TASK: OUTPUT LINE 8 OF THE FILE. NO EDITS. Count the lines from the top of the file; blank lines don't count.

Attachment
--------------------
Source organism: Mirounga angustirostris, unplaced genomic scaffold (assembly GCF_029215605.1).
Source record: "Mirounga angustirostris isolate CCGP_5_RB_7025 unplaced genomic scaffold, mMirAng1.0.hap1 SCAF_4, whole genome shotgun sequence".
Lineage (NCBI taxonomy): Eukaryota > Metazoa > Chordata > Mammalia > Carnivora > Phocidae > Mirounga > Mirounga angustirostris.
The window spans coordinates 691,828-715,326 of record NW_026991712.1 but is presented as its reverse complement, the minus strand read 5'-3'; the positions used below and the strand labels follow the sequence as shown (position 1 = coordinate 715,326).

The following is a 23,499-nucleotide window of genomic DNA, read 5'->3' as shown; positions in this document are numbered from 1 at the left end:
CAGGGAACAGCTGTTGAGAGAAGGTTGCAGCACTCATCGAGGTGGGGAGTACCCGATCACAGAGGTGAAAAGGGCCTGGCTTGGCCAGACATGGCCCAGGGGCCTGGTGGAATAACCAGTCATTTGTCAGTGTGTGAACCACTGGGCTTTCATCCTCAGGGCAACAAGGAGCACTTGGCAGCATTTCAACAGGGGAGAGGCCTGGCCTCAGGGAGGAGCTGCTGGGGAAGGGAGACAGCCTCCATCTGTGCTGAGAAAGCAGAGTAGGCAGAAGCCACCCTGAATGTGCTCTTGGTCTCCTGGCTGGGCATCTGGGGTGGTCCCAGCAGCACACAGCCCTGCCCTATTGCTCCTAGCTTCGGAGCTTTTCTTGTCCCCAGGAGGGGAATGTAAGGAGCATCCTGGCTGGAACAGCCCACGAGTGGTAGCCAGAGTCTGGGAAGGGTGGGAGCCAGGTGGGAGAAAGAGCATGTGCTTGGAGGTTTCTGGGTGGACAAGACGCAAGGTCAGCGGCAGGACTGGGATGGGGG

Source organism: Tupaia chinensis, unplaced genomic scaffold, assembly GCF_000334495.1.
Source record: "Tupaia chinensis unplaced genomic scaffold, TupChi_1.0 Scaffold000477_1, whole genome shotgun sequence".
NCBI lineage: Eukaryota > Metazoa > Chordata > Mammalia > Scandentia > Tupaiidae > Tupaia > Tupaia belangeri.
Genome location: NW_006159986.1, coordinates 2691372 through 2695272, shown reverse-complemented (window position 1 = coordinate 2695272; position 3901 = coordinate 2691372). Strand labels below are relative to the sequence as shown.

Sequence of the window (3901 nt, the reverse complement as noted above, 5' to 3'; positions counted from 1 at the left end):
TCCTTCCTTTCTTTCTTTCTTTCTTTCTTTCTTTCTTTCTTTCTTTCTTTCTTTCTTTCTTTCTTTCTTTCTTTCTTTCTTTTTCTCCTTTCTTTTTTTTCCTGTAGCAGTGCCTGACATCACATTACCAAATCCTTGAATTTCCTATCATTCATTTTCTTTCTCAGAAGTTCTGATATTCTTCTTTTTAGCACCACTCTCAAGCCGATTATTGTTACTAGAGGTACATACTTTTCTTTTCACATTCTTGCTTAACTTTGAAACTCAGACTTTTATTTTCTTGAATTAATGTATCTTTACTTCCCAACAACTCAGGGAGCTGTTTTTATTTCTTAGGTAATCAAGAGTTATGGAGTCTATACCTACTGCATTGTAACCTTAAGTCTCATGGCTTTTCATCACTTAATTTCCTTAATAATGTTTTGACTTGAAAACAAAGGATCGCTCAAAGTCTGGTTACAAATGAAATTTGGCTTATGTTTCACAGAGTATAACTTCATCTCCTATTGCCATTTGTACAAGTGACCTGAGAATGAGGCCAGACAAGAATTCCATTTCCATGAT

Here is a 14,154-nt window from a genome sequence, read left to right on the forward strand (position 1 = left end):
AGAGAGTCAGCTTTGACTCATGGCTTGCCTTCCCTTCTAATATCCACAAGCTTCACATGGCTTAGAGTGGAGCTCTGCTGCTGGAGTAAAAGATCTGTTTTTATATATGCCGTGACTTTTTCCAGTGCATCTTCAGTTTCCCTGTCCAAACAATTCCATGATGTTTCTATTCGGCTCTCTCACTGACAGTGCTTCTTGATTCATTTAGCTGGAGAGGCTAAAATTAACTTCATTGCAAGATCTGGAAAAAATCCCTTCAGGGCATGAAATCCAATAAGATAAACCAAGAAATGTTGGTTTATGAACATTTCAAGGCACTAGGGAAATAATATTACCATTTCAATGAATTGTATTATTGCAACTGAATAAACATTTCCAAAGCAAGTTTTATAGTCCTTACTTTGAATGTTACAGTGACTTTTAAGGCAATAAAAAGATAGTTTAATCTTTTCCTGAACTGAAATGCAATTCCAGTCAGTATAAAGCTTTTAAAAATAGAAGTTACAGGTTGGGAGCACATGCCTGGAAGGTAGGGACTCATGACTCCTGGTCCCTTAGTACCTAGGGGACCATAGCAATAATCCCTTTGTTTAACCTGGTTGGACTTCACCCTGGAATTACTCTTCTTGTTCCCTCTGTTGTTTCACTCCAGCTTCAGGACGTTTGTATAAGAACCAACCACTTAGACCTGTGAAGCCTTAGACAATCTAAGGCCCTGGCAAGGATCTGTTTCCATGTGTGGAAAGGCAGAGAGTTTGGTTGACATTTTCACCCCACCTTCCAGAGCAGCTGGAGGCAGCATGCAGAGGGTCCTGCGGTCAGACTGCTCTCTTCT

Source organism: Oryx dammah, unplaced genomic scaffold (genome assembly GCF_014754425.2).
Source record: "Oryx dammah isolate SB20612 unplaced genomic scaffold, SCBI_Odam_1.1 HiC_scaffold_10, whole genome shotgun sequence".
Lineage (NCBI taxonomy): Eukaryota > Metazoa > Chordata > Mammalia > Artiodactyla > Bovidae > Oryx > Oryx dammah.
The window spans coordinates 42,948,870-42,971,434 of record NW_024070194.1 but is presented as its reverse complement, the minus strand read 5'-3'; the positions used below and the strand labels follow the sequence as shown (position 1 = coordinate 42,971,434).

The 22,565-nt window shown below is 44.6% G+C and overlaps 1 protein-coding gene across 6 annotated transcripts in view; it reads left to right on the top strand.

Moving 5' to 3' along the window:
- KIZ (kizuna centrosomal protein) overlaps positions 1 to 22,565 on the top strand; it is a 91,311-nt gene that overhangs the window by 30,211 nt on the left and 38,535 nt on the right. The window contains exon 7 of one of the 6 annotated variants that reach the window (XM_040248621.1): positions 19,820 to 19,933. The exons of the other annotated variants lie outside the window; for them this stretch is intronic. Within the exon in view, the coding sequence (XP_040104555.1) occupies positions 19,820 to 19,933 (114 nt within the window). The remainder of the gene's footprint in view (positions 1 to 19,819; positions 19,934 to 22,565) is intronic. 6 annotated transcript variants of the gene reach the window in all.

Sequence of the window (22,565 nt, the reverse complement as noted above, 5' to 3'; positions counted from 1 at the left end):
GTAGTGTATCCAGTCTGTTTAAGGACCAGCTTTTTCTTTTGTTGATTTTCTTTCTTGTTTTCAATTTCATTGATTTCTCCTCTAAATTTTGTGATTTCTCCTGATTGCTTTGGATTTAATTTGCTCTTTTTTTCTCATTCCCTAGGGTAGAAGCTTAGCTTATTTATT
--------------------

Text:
Source record: "Tupaia chinensis unplaced genomic scaffold, TupChi_1.0 Scaffold000477_1, whole genome shotgun sequence".